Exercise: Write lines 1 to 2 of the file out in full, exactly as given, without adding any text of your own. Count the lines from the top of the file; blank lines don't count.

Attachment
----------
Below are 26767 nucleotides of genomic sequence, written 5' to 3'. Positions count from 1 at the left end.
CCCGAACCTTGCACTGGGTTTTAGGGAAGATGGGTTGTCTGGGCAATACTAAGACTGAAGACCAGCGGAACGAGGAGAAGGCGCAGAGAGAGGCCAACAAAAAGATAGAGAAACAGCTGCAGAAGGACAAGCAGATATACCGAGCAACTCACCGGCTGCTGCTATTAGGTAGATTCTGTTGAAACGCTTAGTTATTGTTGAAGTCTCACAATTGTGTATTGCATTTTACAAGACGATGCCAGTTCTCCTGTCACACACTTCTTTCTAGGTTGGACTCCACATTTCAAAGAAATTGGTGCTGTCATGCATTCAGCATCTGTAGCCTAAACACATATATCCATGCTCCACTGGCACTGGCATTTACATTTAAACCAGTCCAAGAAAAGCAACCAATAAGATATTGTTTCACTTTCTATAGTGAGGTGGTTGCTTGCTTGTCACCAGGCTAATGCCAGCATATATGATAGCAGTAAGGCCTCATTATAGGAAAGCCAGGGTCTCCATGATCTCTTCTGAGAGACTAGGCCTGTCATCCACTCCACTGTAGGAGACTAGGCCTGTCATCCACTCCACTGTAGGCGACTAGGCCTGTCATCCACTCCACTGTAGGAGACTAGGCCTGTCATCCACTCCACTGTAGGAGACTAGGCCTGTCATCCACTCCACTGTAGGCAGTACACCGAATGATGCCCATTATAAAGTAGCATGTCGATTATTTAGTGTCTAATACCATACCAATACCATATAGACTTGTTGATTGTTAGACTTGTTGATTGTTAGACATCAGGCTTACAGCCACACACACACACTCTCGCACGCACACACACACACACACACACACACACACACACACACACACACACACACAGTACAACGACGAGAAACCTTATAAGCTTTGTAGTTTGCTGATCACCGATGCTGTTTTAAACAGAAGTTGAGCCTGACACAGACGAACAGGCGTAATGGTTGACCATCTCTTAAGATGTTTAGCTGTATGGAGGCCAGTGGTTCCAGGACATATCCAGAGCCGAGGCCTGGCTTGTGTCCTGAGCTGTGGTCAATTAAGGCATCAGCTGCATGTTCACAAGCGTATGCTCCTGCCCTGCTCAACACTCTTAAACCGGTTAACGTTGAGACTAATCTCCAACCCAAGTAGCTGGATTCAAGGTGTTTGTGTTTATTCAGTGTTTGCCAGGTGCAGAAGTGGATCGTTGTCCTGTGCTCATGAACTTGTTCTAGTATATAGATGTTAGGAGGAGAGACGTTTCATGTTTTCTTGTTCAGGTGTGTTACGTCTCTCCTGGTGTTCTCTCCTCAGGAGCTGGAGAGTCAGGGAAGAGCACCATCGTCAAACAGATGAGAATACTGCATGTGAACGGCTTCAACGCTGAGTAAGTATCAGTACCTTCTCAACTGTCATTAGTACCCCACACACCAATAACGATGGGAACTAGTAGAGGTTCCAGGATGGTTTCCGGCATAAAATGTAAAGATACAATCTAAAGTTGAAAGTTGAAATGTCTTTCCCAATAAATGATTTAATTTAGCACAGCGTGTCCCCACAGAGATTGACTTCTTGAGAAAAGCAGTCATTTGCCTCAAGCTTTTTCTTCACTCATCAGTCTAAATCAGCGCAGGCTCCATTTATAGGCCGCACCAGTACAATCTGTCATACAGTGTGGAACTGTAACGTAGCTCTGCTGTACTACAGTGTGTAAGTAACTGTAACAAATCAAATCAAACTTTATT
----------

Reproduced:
Below are 26767 nucleotides of genomic sequence, written 5' to 3'. Positions count from 1 at the left end.
CCCGAACCTTGCACTGGGTTTTAGGGAAGATGGGTTGTCTGGGCAATACTAAGACTGAAGACCAGCGGAACGAGGAGAAGGCGCAGAGAGAGGCCAACAAAAAGATAGAGAAACAGCTGCAGAAGGACAAGCAGATATACCGAGCAACTCACCGGCTGCTGCTATTAGGTAGATTCTGTTGAAACGCTTAGTTATTGTTGAAGTCTCACAATTGTGTATTGCATTTTACAAGACGATGCCAGTTCTCCTGTCACACACTTCTTTCTAGGTTGGACTCCACATTTCAAAGAAATTGGTGCTGTCATGCATTCAGCATCTGTAGCCTAAACACATATATCCATGCTCCACTGGCACTGGCATTTACATTTAAACCAGTCCAAGAAAAGCAACCAATAAGATATTGTTTCACTTTCTATAGTGAGGTGGTTGCTTGCTTGTCACCAGGCTAATGCCAGCATATATGATAGCAGTAAGGCCTCATTATAGGAAAGCCAGGGTCTCCATGATCTCTTCTGAGAGACTAGGCCTGTCATCCACTCCACTGTAGGAGACTAGGCCTGTCATCCACTCCACTGTAGGCGACTAGGCCTGTCATCCACTCCACTGTAGGAGACTAGGCCTGTCATCCACTCCACTGTAGGAGACTAGGCCTGTCATCCACTCCACTGTAGGCAGTACACCGAATGATGCCCATTATAAAGTAGCATGTCGATTATTTAGTGTCTAATACCATACCAATACCATATAGACTTGTTGATTGTTAGACTTGTTGATTGTTAGACATCAGGCTTACAGCCACACACACACACTCTCGCACGCACACACACACACACACACACACACACACACACACACACACACACACACAGTACAACGACGAGAAACCTTATAAGCTTTGTAGTTTGCTGATCACCGATGCTGTTTTAAACAGAAGTTGAGCCTGACACAGACGAACAGGCGTAATGGTTGACCATCTCTTAAGATGTTTAGCTGTATGGAGGCCAGTGGTTCCAGGACATATCCAGAGCCGAGGCCTGGCTTGTGTCCTGAGCTGTGGTCAATTAAGGCATCAGCTGCATGTTCACAAGCGTATGCTCCTGCCCTGCTCAACACTCTTAAACCGGTTAACGTTGAGACTAATCTCCAACCCAAGTAGCTGGATTCAAGGTGTTTGTGTTTATTCAGTGTTTGCCAGGTGCAGAAGTGGATCGTTGTCCTGTGCTCATGAACTTGTTCTAGTATATAGATGTTAGGAGGAGAGACGTTTCATGTTTTCTTGTTCAGGTGTGTTACGTCTCTCCTGGTGTTCTCTCCTCAGGAGCTGGAGAGTCAGGGAAGAGCACCATCGTCAAACAGATGAGAATACTGCATGTGAACGGCTTCAACGCTGAGTAAGTATCAGTACCTTCTCAACTGTCATTAGTACCCCACACACCAATAACGATGGGAACTAGTAGAGGTTCCAGGATGGTTTCCGGCATAAAATGTAAAGATACAATCTAAAGTTGAAAGTTGAAATGTCTTTCCCAATAAATGATTTAATTTAGCACAGCGTGTCCCCACAGAGATTGACTTCTTGAGAAAAGCAGTCATTTGCCTCAAGCTTTTTCTTCACTCATCAGTCTAAATCAGCGCAGGCTCCATTTATAGGCCGCACCAGTACAATCTGTCATACAGTGTGGAACTGTAACGTAGCTCTGCTGTACTACAGTGTGTAAGTAACTGTAACAAATCAAATCAAACTTTATT